Quarterback Shuffle Up: Don’t draft Andrew Luck
Quarterback is the most important position in sports. It’s the third or fourth-most important position in fantasy football.
We never said this fake game was a perfect replication of the real game.
The Quarterback Shuffle isn’t as interesting as the other positions because the stakes are relaxed. While quarterbacks score the most points in the majority of standard formats, the mass availability of them — and the scant starting requirement in basic formats — makes it a very easy position to navigate.
There are several workable paths to a fantasy quarterback. You can do well at any price point; in some shallower formats, that also includes the waiver wire. Sure, some QBs will bust and some will do notably better than expected, making them the positive and negative needle movers, but it shouldn’t be difficult to at least identify someone you want to draft.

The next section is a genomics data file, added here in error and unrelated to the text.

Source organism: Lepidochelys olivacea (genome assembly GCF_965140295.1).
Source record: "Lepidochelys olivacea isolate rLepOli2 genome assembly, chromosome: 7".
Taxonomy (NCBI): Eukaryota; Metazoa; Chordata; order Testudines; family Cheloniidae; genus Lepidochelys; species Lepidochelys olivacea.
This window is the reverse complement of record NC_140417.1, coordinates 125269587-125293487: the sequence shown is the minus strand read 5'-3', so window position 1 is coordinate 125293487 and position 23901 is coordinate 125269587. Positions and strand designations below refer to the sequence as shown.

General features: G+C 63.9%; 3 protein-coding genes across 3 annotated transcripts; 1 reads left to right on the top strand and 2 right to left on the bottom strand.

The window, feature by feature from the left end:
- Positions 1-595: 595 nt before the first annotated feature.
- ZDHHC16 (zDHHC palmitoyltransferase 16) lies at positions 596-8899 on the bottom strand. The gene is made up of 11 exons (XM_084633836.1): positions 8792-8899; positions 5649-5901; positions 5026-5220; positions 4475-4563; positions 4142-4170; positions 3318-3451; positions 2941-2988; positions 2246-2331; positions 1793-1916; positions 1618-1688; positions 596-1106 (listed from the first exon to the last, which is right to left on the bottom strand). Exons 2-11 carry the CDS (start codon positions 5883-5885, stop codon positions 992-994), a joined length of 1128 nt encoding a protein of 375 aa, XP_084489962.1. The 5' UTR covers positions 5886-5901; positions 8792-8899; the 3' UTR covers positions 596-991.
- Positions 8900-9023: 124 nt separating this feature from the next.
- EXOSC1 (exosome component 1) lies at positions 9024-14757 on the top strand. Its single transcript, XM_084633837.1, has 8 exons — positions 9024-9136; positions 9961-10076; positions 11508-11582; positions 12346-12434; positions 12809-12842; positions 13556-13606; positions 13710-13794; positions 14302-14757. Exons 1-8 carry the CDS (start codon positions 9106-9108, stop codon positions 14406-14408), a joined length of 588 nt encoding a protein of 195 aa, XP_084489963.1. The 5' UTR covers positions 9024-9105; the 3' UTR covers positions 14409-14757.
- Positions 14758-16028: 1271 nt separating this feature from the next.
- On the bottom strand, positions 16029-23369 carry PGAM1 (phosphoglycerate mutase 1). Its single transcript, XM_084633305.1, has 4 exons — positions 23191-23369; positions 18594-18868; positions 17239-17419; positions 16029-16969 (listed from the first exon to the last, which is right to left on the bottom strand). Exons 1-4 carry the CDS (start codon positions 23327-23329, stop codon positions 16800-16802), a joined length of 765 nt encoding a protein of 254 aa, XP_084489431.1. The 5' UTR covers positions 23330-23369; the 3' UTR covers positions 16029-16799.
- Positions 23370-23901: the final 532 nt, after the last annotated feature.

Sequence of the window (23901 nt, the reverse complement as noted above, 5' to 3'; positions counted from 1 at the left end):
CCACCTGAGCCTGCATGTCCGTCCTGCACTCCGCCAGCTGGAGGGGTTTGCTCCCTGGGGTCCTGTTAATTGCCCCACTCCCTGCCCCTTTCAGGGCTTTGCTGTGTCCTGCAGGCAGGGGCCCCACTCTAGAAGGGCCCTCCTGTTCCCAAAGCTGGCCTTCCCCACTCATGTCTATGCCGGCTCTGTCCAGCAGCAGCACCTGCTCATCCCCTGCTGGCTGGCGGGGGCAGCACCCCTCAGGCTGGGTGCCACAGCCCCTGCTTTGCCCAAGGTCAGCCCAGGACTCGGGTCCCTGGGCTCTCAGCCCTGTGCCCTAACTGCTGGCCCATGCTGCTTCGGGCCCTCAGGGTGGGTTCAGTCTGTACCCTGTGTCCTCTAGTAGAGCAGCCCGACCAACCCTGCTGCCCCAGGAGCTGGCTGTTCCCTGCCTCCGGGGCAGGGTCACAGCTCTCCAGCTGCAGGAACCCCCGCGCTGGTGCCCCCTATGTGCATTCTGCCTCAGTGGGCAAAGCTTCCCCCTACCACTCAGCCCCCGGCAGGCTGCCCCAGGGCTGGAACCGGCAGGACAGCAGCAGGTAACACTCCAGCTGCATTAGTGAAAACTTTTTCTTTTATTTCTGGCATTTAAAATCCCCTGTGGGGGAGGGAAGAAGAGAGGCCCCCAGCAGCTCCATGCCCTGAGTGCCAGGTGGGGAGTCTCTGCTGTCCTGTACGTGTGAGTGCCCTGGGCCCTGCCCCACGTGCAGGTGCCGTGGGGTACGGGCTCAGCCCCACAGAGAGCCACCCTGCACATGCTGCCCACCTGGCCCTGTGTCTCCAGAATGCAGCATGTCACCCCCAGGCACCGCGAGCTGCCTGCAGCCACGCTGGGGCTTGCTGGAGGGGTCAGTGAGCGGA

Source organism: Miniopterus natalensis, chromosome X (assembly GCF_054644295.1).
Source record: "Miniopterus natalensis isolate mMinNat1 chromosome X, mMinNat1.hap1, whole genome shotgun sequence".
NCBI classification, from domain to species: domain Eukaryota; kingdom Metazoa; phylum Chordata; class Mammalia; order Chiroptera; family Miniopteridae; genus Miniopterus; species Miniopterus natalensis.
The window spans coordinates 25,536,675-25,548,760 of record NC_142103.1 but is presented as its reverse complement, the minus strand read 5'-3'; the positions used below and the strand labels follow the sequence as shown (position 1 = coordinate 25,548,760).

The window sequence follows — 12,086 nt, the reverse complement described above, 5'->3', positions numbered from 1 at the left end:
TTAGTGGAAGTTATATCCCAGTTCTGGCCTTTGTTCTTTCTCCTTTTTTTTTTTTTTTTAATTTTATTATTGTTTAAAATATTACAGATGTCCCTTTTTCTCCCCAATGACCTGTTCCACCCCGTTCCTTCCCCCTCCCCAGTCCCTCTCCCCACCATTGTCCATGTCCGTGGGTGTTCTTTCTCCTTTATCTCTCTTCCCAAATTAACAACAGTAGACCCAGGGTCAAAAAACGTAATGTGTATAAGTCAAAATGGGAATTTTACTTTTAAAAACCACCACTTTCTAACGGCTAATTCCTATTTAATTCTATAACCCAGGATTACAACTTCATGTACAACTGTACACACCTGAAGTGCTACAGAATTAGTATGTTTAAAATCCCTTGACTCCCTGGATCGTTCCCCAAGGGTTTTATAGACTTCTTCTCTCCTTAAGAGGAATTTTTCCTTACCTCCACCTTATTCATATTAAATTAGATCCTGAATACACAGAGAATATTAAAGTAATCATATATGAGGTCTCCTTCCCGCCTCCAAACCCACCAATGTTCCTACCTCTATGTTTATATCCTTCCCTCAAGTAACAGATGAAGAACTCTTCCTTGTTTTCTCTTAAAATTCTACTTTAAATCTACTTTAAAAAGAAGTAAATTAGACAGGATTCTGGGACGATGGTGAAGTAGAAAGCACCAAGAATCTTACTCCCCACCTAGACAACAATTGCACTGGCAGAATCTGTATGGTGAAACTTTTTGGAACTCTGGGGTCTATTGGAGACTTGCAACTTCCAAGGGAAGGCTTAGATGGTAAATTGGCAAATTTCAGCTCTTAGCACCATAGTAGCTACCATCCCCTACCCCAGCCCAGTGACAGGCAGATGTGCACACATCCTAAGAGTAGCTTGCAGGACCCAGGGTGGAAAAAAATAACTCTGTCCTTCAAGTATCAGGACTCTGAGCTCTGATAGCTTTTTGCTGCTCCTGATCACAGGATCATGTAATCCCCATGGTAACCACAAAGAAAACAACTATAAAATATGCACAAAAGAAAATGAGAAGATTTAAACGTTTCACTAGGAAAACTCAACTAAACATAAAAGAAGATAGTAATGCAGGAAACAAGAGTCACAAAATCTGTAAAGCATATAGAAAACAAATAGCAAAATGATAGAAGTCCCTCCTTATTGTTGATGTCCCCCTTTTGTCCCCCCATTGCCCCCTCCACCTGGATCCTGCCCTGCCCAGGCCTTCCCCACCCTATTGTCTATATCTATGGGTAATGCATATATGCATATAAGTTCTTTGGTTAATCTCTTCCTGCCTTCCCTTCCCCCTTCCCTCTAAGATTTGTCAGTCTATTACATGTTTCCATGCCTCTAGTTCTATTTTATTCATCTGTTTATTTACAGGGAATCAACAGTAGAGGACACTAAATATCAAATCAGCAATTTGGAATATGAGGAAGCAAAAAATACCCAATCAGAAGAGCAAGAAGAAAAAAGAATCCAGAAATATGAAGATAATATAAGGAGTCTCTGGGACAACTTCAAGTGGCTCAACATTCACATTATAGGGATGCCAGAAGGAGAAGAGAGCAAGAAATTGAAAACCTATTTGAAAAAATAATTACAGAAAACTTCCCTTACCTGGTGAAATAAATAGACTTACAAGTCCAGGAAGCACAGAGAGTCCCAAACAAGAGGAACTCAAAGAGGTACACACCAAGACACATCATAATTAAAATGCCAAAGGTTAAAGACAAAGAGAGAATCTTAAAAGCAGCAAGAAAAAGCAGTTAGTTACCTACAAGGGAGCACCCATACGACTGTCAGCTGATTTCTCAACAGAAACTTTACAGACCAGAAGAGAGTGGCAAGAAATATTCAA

I’ll rattle off some regular Shuffle Up disclaimers, and then away we go.
Want to make a bunch of strangers upset at you? Rank something.
The prices you see are not suggested auction prices — those numbers are so room-contextual, it would be a fool’s errand to suggest any one size fits all. The dollar values below are merely used as a way to compare the players and give you a sense of where the tiers lay (in my opinion, anyway); where talent clusters and where it falls off. I also construct each positional Shuffle Up on its own, so don’t bother trying to compare Kelvin Benjamin, say, with Mike Gillislee. That’s not the exercise.
Players at the same price are considered even. And honestly, a $1-2 difference isn’t a big deal. I’m not going to pretend some lofty level of certainty with these prices when I know what a snow-globe league the NFL is.
Want to take a shot at my knees? Head over to Twitter and let me know what you think: @scott_pianowski.
$31 Aaron Rodgers
$29 Tom Brady
$28 Drew Brees
$23 Russell Wilson
$21 Matt Ryan
$21 Jameis Winston
$20 Marcus Mariota
$19 Cam Newton
$18 Kirk Cousins
Usually the first absolute rule of fantasy is no absolute rules. We try not to speak in absolutes; we try to avoid directives like “always” and “never.” But the situation with Luck falls into a corridor I feel strongly about, and given the depth of this position overall, I feel comfortable with a specific stance.